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Tradescant, John (I)

1. Dates
Born: probably Suffolk, c.1570. Early sources say he was born in the Netherlands. Allan says London. The first documentary record of him is his marriage in 1607.
Died: South Lambeth, Surrey, 15/16 April 1638
Dateinfo: Birth Uncertain
Lifespan: 68
2. Father
Occupation: Unknown
His name was probably Thomas Tradescant. Allan calls him a husbandman, but her evidence is most exiguous.
No information on financial status.
3. Nationality
Birth: English
Career: English
Death: English
4. Education
Schooling: No University
The evidence indicates that he did not have a classical education and thus could not have attended grammar school, let along university.
5. Religion
Affiliation: Anglican
Tradescant was steadfastly orthodox in his religious connections.
6. Scientific Disciplines
Primary: Natural History, Botany
The two John Tradescants, father and son, were skilled gardeners with minimal claims to be considered scientists. However, the elder John Tradescant collected everything curious in natural history--minerals, birds, fish, insects, as well as coins, medals, and miscellaneous curiosities. Plantarum in horto Johannum Tradescanti nasentium catalogus, 1634. As gardeners, he and his son introduced a number of new plants into England.
7. Means of Support
Primary: Miscellaneous, Patronage
Secondary: Military, Merchant
I find it difficult to categorize him. I have put in Miscellaneous for gardener. I could with justice list him as an artisan; his son became a member of the Gardeners Company. As gardener to a series of high aristocrats and the Queen, his support (including details of his salary, which was high, and various favors) verges into patronage. I find it impossible to see a difference in his patrons' use of his talents to project an image of magnificence and their collections of paintings for the same purpose.
There is some evidence that he was gardener to William Brooks at Cobham Hall before 1600. Certainly he had established his reputation as a gardener by 1610 when Salisbury began to employ him.
Gardener to the Earl of Salisbury, 1610-14, (mostly at Hatfield, but also at Cranborne in Dorset and at Salisbury House in London) with the high salary of £50. If the salary sounds like ordinary employment, the additional gifts, such as £100 in 1612, sound like patronage. This was Tradescant's first documented employment. Salisbury sent him on expeditions to the continent to purchase vines, trees, plants, and flowers for Hatfield House. Salisbury (Robert Cecil) died in 1612; Tradescant continued with the heir until 1614-15.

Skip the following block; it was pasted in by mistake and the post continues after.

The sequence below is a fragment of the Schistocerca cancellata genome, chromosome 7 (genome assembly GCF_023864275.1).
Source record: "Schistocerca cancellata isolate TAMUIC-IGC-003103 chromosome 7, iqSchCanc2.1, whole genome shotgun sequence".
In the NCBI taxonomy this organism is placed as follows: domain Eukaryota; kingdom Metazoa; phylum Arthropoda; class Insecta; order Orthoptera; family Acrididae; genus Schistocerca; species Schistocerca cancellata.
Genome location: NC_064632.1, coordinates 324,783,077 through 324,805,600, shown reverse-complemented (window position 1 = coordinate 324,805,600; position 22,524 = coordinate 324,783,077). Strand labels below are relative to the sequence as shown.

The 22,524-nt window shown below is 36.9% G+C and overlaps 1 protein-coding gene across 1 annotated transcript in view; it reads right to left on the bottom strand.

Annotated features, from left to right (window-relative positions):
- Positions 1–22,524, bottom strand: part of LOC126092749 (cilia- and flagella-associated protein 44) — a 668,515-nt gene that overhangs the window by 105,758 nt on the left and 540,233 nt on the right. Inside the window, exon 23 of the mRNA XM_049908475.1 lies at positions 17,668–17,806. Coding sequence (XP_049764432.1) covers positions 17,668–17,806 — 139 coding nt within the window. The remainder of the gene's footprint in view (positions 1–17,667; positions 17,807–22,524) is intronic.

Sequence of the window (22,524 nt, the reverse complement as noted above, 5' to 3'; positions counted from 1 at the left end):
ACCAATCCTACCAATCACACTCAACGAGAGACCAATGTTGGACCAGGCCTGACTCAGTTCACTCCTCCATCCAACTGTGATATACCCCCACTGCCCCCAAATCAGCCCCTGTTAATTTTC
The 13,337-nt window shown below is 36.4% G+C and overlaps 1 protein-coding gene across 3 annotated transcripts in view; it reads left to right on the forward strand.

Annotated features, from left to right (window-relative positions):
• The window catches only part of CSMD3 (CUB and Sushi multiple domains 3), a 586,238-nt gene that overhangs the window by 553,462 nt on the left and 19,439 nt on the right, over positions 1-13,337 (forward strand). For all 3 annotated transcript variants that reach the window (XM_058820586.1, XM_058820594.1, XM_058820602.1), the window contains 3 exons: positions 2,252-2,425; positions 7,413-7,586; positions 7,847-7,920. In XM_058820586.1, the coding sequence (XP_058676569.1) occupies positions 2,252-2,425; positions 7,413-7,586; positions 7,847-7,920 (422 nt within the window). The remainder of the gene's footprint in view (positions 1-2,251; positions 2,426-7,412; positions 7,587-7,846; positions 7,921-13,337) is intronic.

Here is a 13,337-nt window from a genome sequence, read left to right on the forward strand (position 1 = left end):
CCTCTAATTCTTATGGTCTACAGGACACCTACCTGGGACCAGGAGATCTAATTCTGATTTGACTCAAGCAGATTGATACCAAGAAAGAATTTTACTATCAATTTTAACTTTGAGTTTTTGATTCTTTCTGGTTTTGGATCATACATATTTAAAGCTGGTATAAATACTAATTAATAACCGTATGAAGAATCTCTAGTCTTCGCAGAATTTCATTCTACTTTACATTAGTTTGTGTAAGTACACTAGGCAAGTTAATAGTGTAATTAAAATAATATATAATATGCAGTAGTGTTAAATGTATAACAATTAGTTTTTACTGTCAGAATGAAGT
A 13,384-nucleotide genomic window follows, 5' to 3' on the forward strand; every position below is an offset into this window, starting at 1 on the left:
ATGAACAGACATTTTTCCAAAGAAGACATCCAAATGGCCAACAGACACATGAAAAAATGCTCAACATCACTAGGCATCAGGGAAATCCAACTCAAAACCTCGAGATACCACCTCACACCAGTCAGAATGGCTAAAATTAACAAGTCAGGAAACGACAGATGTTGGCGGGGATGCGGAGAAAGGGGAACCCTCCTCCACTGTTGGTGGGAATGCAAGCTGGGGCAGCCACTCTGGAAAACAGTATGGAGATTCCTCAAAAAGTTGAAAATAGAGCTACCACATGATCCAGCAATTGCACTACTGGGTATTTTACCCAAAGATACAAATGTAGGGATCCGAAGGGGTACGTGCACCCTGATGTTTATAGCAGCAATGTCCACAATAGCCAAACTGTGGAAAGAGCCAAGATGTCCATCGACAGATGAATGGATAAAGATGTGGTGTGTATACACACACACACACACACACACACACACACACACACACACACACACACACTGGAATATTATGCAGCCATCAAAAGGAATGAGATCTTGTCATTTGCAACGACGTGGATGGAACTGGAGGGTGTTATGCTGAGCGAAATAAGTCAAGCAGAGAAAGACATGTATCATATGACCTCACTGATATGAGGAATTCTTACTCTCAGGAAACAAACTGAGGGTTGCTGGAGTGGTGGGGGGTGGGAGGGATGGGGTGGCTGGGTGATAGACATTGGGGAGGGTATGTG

Gardener to Edward Lord Wotton at Canterbury in Kent, c.1615-23. During this time he joined Sir Dudley Digges' embassy to Russia as a botanist, and brought home some plants. In 1620 he joined an expedition against the Barbary corsairs.
Gardener to the Duke of Buckingham, c.1624-8. He accompanied Buckingham's expedition to La Rochelle in 1628. Buckingham arranged for Tradescant to hold the sinecure of yeoman garnetter at the Whitehalff granary (which I categorize as patronage).
By the time of Buckingham's assassination, Trandescant had acquired enough to be financially independent. He set up a garden and museum (called the Ark) in South Lambeth, 1628. This was run as a commercial enterprise, with a fee to enter. It appears that he also ran the garden as a commerical nursery.
Gardener to Queen Henrietta Maria with a salary of £100 (very high for a gardener), 1630 until his death. He continued to operate his own establishment in South Lambeth, and there is some evidence that he functioned as a consultant on gardens to various aristocrats associated with the court.
He was appointed keeper of the new physic garden at Oxford in 1637 (£50), and held the position until his death. I include this under the category of Miscellaneous (for gardener).
8. Patronage
Types: Aristrocrat, Court Official
The Earl of Salisbury. Lord Wotton. The Duke of Buckingham.
The King and the Queen.
9. Technological Involvement
Type: Agriculture
He introduced some new species into England.
10. Scientific Societies
Memberships: None
Informal Connections: He set up the first botanical garden and museum in England and attracted many naturalists and botanists. Connection with the French gardeners, Jean and Vespasien Robin and René Morin.
  1. Dictionary of National Biography (repr., London: Oxford University Press, 1949-50), 19, 1070-2. William Watson, "Some Account of the Remains of John Tradescant's Garden at Lambeth," Philosophical Transactions of the Royal Society, 46 (1752), 160-1.
  2. Edward F. Rimbault, "Family of the Tradescants," Notes and Queries, 3 (1851), 353-5.
  3. S.W. Singer, "Tradescants and E. Ashmole," Notes and Queries 5 (1852), 367-8, 385-7.
  4. Richard Pulteney, Historical and Biographical Sketches of the Progress of Botany in England, (London 1790), 1, 175-9.
  5. Mea Allan, The Tradescants: Their Plants, Garden and Museum 1570- 1662, (London, 1964). Don't waste your time--romantic vaporings.
  6. Prudence Leith-Ross, The John Tradescants: Gardeners to the Rose and Lily Queen, (London, 1984). Much the best source that I have found.
Compiled by:
Richard S. Westfall
Department of History and Philosophy of Science
Indiana University

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©1995 Al Van Helden
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